Teatro e Tesoro

Theater Boy joins me for a bit of Tuscan touring. He buys a silk necktie at Cravattificio di Siena for the occasion — and as Giusi predicted, it is orange. Lovely!

Siena’s Opa Si! pass allows visitors three days of access to the incredible cathedral complex, museum, bookshop and facciatone terrace.

Rooftop viewClimb 130 narrow spiral stairs for panoramic bird’s eye views. Ceiling Santa Maria della ScalaInside the cathedral — look up! Every direction holds a wow.Pavimento_di_siena,_allegoria_del_colle_della_sapienza_(pinturicchio)_02Look down! Gorgeous marble mosaic floors tell the story of Revelation.
Vaulted crypts, below, hold treasured reliquaries, holy remains like tongues, teeth and jawbones of saints and martyrs. Seriously. The whole complex is a wow.  Opera della Metropolitana di Siena is mind blowing.

La Cena

Theater Boy and I are knocked out in the best possible sense. A celebratory evening meal of grilled octopus, nicely blackened, with chick pea puree, followed by Pici Cacio Pepe and steak Fiorentina. Like Mimmo’s, it’s gigantissimo. With a velvety Tuscan red, perfect.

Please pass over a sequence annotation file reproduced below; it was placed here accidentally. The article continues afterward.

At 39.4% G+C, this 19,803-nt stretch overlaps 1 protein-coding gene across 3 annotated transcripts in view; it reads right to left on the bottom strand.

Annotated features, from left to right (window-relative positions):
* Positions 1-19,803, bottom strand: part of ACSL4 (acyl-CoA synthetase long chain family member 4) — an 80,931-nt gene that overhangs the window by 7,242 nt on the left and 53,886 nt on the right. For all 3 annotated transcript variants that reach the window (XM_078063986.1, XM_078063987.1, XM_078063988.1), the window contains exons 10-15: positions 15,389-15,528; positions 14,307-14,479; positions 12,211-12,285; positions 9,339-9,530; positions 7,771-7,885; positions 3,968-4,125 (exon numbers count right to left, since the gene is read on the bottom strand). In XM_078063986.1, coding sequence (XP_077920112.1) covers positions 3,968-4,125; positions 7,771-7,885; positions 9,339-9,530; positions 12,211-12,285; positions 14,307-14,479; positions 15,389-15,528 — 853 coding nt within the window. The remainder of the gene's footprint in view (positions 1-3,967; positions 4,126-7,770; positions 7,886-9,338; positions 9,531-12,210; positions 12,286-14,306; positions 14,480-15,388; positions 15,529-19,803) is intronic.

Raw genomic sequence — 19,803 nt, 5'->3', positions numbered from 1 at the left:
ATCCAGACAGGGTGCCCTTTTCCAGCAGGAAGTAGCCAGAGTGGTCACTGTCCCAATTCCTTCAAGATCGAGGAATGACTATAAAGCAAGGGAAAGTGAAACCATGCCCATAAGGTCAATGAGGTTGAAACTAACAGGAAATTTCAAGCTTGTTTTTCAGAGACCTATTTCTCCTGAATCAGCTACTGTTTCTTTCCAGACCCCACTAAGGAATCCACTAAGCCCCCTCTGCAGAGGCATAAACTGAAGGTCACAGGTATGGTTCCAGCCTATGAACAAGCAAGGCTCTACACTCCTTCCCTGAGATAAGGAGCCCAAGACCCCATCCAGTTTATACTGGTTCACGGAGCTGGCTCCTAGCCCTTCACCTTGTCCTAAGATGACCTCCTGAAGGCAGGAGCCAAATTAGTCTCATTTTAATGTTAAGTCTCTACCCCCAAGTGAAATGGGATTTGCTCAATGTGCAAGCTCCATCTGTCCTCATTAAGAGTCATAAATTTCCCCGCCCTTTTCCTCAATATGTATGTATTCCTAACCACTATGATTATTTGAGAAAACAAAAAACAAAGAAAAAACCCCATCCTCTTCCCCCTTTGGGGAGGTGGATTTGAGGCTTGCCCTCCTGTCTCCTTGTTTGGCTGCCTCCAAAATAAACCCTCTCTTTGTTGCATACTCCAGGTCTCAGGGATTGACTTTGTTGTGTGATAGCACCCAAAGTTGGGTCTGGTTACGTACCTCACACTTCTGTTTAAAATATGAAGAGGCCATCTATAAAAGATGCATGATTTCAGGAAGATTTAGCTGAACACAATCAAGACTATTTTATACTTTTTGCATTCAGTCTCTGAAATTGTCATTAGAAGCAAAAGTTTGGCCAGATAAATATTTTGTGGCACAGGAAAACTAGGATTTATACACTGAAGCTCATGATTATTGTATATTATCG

Pasta cacio pepe 2Our time here has been wondrous. Tomorrow I return to my woolly work in the Tuscan Hills, and Theater Boy (of course!) visits a few theaters while we wait for David to arrive.

Up next: Montecarlo, Montecatini, Padova and Venice!





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Boo! Halloween in Pistoia

In Pistoia’s historic Piazza del Duomo, it’s Halloween. Patron saints San Zeno and San Jacopo supervise as children whirl and shout. Their hysteria is charmingly muted and they’re modestly costumed, with small bags of cookies from local merchants. I notice the absence of a critical element — candy. Miles of Silly String, but no candy. Brava l’Italia!